Who curses the most in rap? It's the D-R-E.
The musically-minded data analysts at the blog Rapalytics analyzed more than 1,000 albums and 150 rappers for their lyrics, and they were able to create a profanity index. Though it's missing some rappers and lyrics, it serves as a good broad look at the state of cursing in rap.
And the state of rap is Dr. Dre, cursing a lot. Even when you break down the profanity by particular curse word, Apple employee Dr. Dre leads for a wide variety of individual swears, including "f*ck" (though for overall sexual terms, he loses out to the always-romantic L'il Wayne).
On the other end of the profanity spectrum is the family-friendly Will Smith, with only 14 profane words uttered in his career of more than 20,000 words. MC Hammer and Wyclef Jean, unsurprisingly, are the next cleanest.
But the most interesting change might be generational.
Overall, the young generation of rappers curses less — and uses fewer racial, misogynistic, and homophobic slurs
According to Rapalytics, 1995 and 1998 were the peak for profane rap, roughly coinciding with the "Gangsta rap" era. Rapalytics charted that as well. Since then, rap has become significantly more mainstream, and mores around certain types of profanity, especially terms that are misogynistic or homophobic, have changed. All these trends have become more pronounced as younger rappers entered the industry.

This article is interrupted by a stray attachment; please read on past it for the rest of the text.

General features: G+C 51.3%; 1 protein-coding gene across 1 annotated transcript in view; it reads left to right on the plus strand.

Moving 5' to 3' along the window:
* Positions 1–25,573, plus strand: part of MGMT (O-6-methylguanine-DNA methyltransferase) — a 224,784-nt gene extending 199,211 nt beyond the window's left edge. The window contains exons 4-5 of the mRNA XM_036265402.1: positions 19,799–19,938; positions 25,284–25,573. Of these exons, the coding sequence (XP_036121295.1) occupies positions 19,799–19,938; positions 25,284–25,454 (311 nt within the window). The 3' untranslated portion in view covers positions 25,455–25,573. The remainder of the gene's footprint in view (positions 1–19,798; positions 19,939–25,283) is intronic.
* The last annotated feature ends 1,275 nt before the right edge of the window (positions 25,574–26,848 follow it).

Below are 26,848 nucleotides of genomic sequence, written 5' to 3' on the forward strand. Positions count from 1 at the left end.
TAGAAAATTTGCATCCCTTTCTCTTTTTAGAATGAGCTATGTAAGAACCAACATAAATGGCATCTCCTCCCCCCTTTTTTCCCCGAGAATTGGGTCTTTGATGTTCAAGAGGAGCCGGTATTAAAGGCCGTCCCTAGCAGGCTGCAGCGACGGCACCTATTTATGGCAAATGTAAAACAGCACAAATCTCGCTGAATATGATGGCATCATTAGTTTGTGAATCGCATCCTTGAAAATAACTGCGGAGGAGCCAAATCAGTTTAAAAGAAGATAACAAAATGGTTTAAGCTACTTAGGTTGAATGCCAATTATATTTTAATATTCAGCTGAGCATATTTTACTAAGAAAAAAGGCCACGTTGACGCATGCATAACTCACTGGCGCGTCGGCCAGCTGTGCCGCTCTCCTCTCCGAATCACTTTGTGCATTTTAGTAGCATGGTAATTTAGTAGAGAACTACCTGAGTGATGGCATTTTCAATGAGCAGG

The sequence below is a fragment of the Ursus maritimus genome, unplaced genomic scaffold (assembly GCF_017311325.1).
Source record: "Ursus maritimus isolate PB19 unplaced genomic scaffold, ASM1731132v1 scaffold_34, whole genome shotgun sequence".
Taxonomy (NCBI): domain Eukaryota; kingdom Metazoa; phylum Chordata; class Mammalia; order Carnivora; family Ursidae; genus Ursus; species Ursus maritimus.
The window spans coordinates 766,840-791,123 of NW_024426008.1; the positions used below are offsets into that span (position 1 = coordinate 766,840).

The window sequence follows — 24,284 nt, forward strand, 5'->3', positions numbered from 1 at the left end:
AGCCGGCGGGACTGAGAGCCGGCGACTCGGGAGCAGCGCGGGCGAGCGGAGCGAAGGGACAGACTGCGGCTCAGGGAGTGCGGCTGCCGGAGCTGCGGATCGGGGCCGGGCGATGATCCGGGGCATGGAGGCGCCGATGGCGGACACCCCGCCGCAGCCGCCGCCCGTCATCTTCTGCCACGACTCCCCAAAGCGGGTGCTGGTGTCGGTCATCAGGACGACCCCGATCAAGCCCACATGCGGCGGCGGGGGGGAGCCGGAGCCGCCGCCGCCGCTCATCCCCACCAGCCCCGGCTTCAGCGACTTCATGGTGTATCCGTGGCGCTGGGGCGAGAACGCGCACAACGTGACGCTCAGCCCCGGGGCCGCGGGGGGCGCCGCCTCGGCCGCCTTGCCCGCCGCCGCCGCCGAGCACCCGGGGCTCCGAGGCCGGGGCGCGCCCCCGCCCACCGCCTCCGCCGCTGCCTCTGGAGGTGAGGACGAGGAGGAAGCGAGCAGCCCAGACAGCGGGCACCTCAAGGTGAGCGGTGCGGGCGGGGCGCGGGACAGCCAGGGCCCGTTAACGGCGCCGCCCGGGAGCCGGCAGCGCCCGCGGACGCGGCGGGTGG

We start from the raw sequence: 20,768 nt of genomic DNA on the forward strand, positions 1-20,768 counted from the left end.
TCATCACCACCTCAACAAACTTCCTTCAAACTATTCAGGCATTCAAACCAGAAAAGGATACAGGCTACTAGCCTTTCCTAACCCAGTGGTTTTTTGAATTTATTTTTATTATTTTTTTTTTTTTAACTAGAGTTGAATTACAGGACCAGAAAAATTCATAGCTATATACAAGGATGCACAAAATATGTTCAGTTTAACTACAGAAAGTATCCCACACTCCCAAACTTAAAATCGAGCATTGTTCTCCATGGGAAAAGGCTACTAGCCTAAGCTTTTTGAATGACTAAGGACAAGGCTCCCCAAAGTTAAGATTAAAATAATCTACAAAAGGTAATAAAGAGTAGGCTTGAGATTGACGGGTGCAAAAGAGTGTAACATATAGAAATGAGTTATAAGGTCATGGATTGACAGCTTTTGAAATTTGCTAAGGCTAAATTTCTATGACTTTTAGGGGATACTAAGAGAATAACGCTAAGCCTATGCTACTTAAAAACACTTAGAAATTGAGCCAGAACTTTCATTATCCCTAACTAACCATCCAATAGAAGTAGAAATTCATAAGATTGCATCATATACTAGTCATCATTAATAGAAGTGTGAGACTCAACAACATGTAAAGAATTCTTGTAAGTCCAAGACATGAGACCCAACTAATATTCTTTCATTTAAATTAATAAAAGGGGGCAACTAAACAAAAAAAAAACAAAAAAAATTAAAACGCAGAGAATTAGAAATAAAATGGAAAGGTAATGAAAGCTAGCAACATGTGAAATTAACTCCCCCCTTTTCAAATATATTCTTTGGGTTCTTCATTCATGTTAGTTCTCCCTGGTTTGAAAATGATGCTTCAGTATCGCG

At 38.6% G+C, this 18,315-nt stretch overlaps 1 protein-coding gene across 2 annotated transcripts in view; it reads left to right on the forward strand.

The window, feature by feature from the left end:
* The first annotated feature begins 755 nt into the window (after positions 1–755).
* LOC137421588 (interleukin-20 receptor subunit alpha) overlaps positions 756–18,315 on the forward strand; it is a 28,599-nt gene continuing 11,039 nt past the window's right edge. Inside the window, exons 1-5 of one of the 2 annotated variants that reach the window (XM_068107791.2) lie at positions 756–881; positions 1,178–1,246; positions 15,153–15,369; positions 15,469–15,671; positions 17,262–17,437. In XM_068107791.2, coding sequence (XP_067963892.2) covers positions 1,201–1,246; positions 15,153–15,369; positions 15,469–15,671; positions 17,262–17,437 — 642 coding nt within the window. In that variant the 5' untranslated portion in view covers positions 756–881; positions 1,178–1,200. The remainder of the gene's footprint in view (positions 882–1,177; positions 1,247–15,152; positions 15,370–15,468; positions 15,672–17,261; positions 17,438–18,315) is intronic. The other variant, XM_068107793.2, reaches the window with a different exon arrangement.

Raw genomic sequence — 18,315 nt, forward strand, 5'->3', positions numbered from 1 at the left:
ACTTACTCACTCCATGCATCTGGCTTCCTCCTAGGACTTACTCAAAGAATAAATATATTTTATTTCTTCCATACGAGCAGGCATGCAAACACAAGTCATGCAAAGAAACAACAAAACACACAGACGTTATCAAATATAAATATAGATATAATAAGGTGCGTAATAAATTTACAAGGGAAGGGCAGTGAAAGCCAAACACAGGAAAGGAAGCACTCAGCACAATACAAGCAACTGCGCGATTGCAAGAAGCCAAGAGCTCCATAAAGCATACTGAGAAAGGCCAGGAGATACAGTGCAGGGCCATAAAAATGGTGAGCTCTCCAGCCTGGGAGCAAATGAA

The most notable changes include:
- In 1998, the "N word" was 1.33 percent of all words — by 2014, it had shrunk to 0.84 percent.
- A homophobic peak in 2000, in which 0.025 percent of words featured some homophobic lyrics, fell by more than half to 0.012 percent in 2013. Though there are many exceptions, you're less likely to find homophobia in the work of newer rappers like Kendrick Lamar (his curse rate is around 2 percent, but the ranker doesn't list him as using any typically homophobic words).
- Some trends may be indicative of new rappers entering into the scene. The most misogynistic rapper, as ranked by her use of the word "bit*h": Nicki Minaj, who uses the word both as an insult and as a boast.
The Rapalytics ranker is far from perfect — to take just one example, it omits Odd Future and its many controversial, frequently profane members. It's also searching for particular words, so it might miss some of the more poetic profanity. But the data still reflects rap becoming more mainstream and negotiating which taboos it will — or won't — continue to violate.